It appears that trolls are enjoying St. Patrick’s Day as much as Leprechauns. The Justice Department shocked many by dropping the matinee case of former Special Counsel Robert Mueller against two Russian companies accused of funding the “troll farms” in the 2016 election. Many critics have charged that the trolling operation was laughingly ineffective and clumsy. Moreover, the evidence against the companies, including Concord Management and Consulting LLC and Concord Catering, was questioned. The prosecutors, while defending the original charges, moved to dismiss the case because they viewed the trial as threatening national security secrets. That claim seemed like more of a spin in a case that never seemed to materialize into hard evidence to support these charges. Update: The company has announced that it will sue the U.S. government for billions in damages — a move that will once again raise this same information for trial.
The sudden move came just two weeks before jury selection in the trial. The trial itself was largely symbolic since these companies are largely out of the reach of U.S. jurisdiction. However, the case from February 2018 was the primary prosecution of the trolling operation with three companies and 23 individual charged. It has now ended with a fizzle and a whimper.
Concord was the only defendant to enter an appearance in the case and vigorously contested the allegations of Mueller’s team. Concord is tied to Yevgeny Prigozhin, a wealthy businessman known as “Putin’s chef.”
The charging of the defendant brought MSNBC Rachel Maddow close to tears in proclaiming that “For me, personally, hearing these charges and hearing what they were charging these Russians for — it was the first time that I felt like finally, finally, for the first time since we realized all this was happened, finally, it feels like someone is defending us.” The emotion around the case often seem disconnected from the actual evidence both against the companies and more importantly on any real impact on the 2016 election.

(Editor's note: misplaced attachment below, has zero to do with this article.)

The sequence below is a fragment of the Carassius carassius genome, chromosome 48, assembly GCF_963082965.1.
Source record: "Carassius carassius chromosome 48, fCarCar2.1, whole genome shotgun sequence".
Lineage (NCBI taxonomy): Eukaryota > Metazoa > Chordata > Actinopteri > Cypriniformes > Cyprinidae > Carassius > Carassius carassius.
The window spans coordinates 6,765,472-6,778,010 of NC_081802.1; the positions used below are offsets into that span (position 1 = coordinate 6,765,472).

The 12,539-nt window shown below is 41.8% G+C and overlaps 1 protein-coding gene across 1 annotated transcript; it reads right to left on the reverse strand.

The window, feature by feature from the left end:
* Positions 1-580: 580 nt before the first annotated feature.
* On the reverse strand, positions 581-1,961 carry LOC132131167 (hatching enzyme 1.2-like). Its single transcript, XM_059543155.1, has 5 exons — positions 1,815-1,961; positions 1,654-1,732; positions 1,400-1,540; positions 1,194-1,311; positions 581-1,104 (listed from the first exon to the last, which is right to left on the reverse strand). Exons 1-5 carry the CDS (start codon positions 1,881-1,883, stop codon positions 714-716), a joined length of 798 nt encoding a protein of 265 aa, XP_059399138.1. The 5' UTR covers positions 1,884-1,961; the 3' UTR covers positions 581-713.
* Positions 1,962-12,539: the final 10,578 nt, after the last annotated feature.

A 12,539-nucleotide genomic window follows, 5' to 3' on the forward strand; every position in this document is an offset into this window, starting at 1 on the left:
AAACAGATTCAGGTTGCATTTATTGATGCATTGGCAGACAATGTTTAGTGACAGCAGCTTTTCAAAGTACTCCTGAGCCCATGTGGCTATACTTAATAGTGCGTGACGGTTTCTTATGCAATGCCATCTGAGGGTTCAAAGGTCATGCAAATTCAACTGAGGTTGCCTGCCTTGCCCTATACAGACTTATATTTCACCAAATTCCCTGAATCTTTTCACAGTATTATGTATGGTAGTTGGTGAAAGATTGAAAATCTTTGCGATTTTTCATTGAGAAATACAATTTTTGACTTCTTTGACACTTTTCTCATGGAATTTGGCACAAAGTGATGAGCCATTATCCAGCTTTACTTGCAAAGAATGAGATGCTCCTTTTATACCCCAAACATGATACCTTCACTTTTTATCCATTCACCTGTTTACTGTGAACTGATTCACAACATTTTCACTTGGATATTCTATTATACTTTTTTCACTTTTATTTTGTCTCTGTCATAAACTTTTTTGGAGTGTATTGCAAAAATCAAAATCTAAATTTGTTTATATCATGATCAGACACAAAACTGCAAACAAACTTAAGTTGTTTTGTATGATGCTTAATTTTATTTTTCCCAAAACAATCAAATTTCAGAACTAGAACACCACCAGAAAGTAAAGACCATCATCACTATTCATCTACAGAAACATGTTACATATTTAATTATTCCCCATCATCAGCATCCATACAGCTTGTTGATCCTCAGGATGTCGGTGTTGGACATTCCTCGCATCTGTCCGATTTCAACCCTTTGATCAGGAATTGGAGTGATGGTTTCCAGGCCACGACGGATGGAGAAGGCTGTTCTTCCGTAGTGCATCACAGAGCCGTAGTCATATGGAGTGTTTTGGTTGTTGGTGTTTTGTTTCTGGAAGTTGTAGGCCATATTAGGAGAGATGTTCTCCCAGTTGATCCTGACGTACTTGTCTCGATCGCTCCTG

Prosecutors now say that the trial “unreasonably risks the national security interests of the United States.” It is a curious conclusion since they have been litigating the case for years and sharing information with the counsel for the accused Russian trolls. They are now at the point to presenting that evidence, which is largely known to the defendants.
Nevertheless, prosecutors declared on Monday, that Concord had been “eager and aggressive in using the judicial system to gather information about how the United States detects and prevents foreign election interference.” It concluded “In short, Concord has demonstrated its intent to reap the benefits of the Court’s jurisdiction while positioning itself to evade any real obligations or responsibility. It is no longer in the best interests of justice or the country’s national security to continue this prosecution.”
The dropping of the charges further undermines the record of the Mueller team which largely convicted defendants of relatively minor crimes with short sentences for lying to investigators. Other more serious charges, like those against Paul Manafort and Micheal Cohen, were largely unrelated to the alleged Russian conspiracy.
The Mueller prosecution objectively achieved much in revealing the Russian trolling operation and its connections to the 2016 election. It cleared the Trump campaign of any direct knowledge or collusion with the Russians. However, in terms of the actual prosecutions that so moved Maddow, it was not particularly successful or substantial in major criminal convictions. For actual prosecutions (as opposed to the value of the report itself), the roughly $25 million and large Mueller staff seems an exercise in overkill in resources like using an aircraft carrier to take out dinghies.
Here is the filing: Justice Department’s Motion to Dismiss